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Acting and Posture: How Do Actors Stack Up?

October, 2016

Human beings are creatures that copy each other. We especially copy our movie stars - and movie stars are paid to copy us. Movie stars and stage performers have always both reflected and influenced cultural norms. With the advent of TV in the 1950s, this cycle of influence became especially strong. Many people watch TV on a daily basis, and actors have a major influence on our clothing fashions, speech habits, and importantly, our posture. Because the posture of actors is well-preserved in millions of reels of celluloid, this medium provides an interesting study of changing postural trends over the past century.



Classically trained actors are taught how to comport themselves. This training doesn’t necessarily cover the nuances of foot action in walking, or leg architecture in bending, or pelvic positioning that facilitates effortless stacking of the vertebrae, but it does prevent against slouching, hunching the shoulders, and protruding the head forward. An upright comportment is important to an actor for both presentation and performance. An upright stance draws the eye and is much more attractive than a slouchy stance; and being properly upright allows for deeper breathing and better circulation, which benefits the brain, the body, memory, the voice, and more. A strong postural base opens the range of possible characters and physicalities an actor can inhabit, whereas poor posture is a learned habit that limits an actor’s range. A proper stance also allows for mental and physical preparedness, allowing an actor to be in communication with the audience and reacting to the scene, rather than playing a more passive role.


Winona Ryder sitting upright with her pelvis anteverted, next to a crew member standing poorly with hips thrust forward.

The S.F. actor / director / acting coach Robert Weinapple, wrote the following after working with me in the 90’s:

….I found the work amazingly helpful and relevant in my everyday life and my work....

In my work as an actor, I approach each role very physically.  I try to find a different physicality for each character I play, including posture, rhythm, ways of moving and center of gravity.  The posture work was very helpful in making me aware of all these areas in a way I had not considered before, and I was able to apply this immediately and directly to my everyday character work.

In the show I was working on at the time of the class, I received many comments on the strong and effective physicality of the role I was portraying.  In the play’s final scene, a very emotional reunion, I worked consciously in rehearsal on lengthening my spine as I stood (something Esther had specifically worked on with me).  My brother, who is a Yoga instructor, commented after seeing the show that it was a stance that is very similar to a Yoga position, and that it had a powerful emotional effect on the audience and enhanced the impact of the scene.

Several friends have also commented that I seem to have a greater presence on stage, and one person has said I seem taller than before, both onstage and off.  



Because many actors pass through acting schools, the general posture of actors on stage, TV, and in movies is better than the average in the population. Actors also mimic actors from the past, and for this reason too, often have better than average form. The first actors who starred in silent films lived during a time when healthy posture was the norm. It was second nature for them to move well. As each generation of actors studies those that came before them, they learn to comport themselves with many of the same physical characteristics exhibited by earlier actors.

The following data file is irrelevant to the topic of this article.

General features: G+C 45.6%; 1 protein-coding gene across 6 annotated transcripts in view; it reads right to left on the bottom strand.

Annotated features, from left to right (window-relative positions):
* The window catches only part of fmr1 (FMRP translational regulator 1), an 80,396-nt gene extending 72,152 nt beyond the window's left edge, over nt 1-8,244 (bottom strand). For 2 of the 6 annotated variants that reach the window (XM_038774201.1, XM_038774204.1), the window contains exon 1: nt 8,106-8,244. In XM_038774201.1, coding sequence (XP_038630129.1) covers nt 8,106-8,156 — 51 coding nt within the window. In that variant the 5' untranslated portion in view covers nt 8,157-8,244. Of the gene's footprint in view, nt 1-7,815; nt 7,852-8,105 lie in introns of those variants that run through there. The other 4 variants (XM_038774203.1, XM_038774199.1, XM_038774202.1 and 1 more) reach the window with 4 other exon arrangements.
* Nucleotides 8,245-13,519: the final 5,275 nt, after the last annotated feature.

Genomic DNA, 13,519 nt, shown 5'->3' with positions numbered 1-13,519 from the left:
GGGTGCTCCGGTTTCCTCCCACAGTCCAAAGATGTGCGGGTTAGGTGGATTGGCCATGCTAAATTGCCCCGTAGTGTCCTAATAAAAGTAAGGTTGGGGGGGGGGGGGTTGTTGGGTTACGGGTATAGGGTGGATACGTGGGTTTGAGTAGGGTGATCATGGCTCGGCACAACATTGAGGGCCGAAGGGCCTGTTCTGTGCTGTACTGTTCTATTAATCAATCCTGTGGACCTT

Gregory Peck and Audrey Hepburn in Roman Holiday

To the modern eye, accustomed as it is to seeing people slump and slouch, the positions and movement patterns of older actors can sometimes look stiff and formal. Actually they are healthy, natural, and relaxed. Modern actors mimic these postures, probably from a desire to ‘look the part’ as well as a natural understanding of the benefits given to those with good posture—one of which is surely greater acting success. These lessons are then supplemented and reinforced by the teaching of good upper body positioning in many acting programs.


Classically trained Daniel Day-Lewis standing with shoulders back and an elongated neck in The Unbearable Lightness of Being


The cast of Harry Potter on the movie poster, all upright with well-positioned shoulders and heads. Although the lead trio first came to Harry Potter as children, they received training as the series progressed.

At the Gokhale Method Institute, we’ve noticed that actors without classical training tend to have worse posture than actors with formal training.


Johnny Depp, who never received formal training, leaning over rounded and hunched, in contrast to Orlando Bloom who keeps his shoulders back while seated and Naomie Harris who stands with a commanding upright stance. Bloom trained at the British American Drama Academy, and Harris at the Anna Scher Theater School.


Untrained Lena Dunham standing rounded and hunched in comparison to a well-seated and collected looking Katie Lowes, who attended NYU Tisch


We also see a general worsening in the posture of our movie stars in modern times.


Notoriously talented but untrained Heath Ledger sitting rounded and hunched in 10 Things I Hate About You

It is hard to say whether this is because of the changing nature of acting roles, which often seek to portray average people in naturalistic ways, or the prevalence of bad form in the general population taking its toll; both are probably important factors.